Meet the Menagerie – Part One: Blue
One of the more interesting things about me is that I live with upwards of 30 animals. And since I love my babies, I’m probably going to talk about them a lot. So here’s part one of what’s probably going to be a very long-running series of blog posts: Meet the Menagerie.
This is Blue, my Avicularia avicularia, commonly known as a Pink-Toed Tarantula. They’re native to many parts of South America, and are especially common in Guyana (they are sometimes called Guyana Pink-Toes for this reason). Blue’s just a baby yet (only about a centimeter and a half across), but she’ll grow up to be about 10 to 12 cm.
As you can see from the photo, juvenile A. avicularia like Blue have pink legs with dark toes and dark bodies. This colouration will reverse as they get older — adults have pink on the toes, and pinkish highlights on their bodies, with dark legs. It takes 4 or 5 years for an A. avicularia to reach adulthood, and females can live for up to 10 years (males tend to die soon after reaching adulthood, as male tarantulas are unable to moult).
Tarantulas of the Avicularia genus are my absolute favourite, as tarantulas go. They have bright colouration, and tend to build intricate web structures. Other tarantulas will burrow and be invisible when looking into the tank, but Avicularias tend to be active and visible most of the time. They’re also relatively simple to care for, requiring only some space for climbing and building webs (adults can be kept in a 5 gallon tank quite happily), and a 70-80% humidity level. Misting the tank with water from a spray bottle on a regular basis helps to keep the humidity levels up, and if you put down some soil and moss it will hold moisture and help to maintain the levels.
Feeding is one of the most fun aspects of tarantula ownership, and Avicularias are known for being good eaters. Watching them pounce on their prey is exciting, because they’ll do it very quickly and effectively. Blue is currently eating several small mealworms, crickets or roaches every week. As they get older they eat bigger prey, and can even handle the occasional vertebrate (in the wild they might eat small rodents, lizards, or even birds — in captivity, owners will often give a pinkie mouse as an occasional treat).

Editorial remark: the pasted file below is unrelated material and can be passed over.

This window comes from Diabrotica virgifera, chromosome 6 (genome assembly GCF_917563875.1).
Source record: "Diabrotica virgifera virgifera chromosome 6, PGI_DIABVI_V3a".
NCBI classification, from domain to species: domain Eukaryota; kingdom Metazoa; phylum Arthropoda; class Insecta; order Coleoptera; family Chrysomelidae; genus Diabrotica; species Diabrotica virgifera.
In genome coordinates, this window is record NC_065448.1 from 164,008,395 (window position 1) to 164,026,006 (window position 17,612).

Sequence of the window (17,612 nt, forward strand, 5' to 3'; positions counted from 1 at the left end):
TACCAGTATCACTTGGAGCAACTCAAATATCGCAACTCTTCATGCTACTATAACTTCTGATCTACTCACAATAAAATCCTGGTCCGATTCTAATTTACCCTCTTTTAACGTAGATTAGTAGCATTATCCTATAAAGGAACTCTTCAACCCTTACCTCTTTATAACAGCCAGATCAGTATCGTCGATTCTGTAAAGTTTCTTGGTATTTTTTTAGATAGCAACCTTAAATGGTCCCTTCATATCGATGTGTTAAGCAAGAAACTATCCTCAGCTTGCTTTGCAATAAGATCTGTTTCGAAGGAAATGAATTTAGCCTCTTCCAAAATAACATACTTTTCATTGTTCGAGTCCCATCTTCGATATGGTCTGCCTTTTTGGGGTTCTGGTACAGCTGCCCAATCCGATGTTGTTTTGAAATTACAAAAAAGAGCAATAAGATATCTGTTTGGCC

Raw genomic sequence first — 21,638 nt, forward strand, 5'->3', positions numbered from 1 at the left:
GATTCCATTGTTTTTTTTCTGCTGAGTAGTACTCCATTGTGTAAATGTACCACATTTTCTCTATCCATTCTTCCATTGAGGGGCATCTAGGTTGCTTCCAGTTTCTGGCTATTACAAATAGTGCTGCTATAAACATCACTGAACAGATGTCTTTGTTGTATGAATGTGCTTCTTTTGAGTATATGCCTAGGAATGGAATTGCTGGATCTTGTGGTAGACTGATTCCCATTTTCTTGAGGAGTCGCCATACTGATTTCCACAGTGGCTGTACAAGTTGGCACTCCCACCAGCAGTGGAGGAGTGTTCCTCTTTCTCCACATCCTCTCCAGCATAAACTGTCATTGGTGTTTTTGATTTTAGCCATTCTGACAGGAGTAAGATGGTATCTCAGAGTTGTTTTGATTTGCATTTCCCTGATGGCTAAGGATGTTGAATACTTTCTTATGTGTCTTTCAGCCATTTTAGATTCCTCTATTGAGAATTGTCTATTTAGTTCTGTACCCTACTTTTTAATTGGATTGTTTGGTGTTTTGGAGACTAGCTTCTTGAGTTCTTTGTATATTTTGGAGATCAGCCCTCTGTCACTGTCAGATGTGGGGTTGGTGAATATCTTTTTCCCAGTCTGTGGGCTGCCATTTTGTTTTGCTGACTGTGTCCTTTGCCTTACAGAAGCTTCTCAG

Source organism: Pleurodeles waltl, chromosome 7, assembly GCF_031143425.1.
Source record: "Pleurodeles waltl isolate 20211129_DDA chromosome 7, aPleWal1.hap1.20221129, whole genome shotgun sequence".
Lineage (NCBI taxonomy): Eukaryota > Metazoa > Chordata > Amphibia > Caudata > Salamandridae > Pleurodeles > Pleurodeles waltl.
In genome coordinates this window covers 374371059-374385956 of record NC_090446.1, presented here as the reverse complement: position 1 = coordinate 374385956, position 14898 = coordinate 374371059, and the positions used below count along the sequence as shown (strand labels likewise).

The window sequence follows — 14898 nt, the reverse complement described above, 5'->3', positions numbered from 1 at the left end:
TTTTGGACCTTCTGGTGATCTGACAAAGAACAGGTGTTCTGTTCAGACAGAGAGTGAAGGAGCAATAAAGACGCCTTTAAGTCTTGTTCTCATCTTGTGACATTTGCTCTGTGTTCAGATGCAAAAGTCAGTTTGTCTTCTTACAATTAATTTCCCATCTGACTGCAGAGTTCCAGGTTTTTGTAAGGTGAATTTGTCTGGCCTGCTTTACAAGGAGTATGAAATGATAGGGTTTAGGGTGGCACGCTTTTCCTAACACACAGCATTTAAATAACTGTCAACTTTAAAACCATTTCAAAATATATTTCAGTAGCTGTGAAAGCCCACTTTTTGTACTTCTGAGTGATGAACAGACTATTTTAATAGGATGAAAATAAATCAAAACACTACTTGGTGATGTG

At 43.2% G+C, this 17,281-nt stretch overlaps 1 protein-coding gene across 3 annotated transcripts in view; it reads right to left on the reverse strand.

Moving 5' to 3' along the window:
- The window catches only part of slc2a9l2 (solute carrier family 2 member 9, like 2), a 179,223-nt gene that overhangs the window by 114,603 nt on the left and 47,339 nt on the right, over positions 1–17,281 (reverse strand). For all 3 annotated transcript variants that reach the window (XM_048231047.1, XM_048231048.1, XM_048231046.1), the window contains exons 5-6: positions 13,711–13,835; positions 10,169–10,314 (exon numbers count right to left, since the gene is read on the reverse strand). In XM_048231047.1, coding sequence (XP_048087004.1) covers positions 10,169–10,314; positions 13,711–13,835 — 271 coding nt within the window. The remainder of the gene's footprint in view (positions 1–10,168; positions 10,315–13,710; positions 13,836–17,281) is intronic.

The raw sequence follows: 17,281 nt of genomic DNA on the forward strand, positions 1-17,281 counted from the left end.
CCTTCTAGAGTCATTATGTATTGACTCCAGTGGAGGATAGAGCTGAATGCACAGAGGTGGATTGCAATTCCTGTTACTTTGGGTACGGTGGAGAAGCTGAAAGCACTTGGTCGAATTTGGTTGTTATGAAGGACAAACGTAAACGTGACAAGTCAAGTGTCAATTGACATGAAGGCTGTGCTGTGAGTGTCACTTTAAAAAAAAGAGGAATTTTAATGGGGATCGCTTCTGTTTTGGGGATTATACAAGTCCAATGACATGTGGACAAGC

There has been some reported success of keeping A. avicularia in communal living situations, with many individuals sharing the same tank. This is odd for tarantulas — most are territorial, and will fight with and even cannibalize other members of their own species. I don’t think that I’ll ever try the experiment myself (I’m too protective of my critters), but it’s still a very interesting fact.
Of course, the question that everyone’s probably asking right now is “aren’t tarantulas dangerous?” Short answer: not really. They’re certainly no more dangerous than a dog or cat, which could bite or scratch you, or bring parasites into your home. Tarantulas (like most arachnids) are venomous, but the venom isn’t the thing of horror movies, and it certainly won’t melt your face off or kill you. A bite from an A. avicularia is sort of on the same level as a bee sting: it might hurt and swell up a bit, but that’s all. Of course, there are some people who are allergic to tarantula venom (just like there are some people who are allergic to bees), so it always pays to be careful and avoid being bitten. Nobody wants to find out the hard way that they’ve got an allergy. Tarantulas also have other defense mechanisms: A. avicularia have long hairs on their abdomen and back legs that they can kick off if threatened, and these hairs will stick into your skin and be irritating (kind of like fiberglass insulation). A. avicularia also have the charming habit of spraying feces at an attacker — not dangerous, but gross.
Blue was a birthday present back in September, so I’ve still got several more years to go before he/she is an adult. Until adulthood it’s impossible to tell if you’ve got a female or a male — but I can be patient. Blue is a pretty and entertaining part of the menagerie.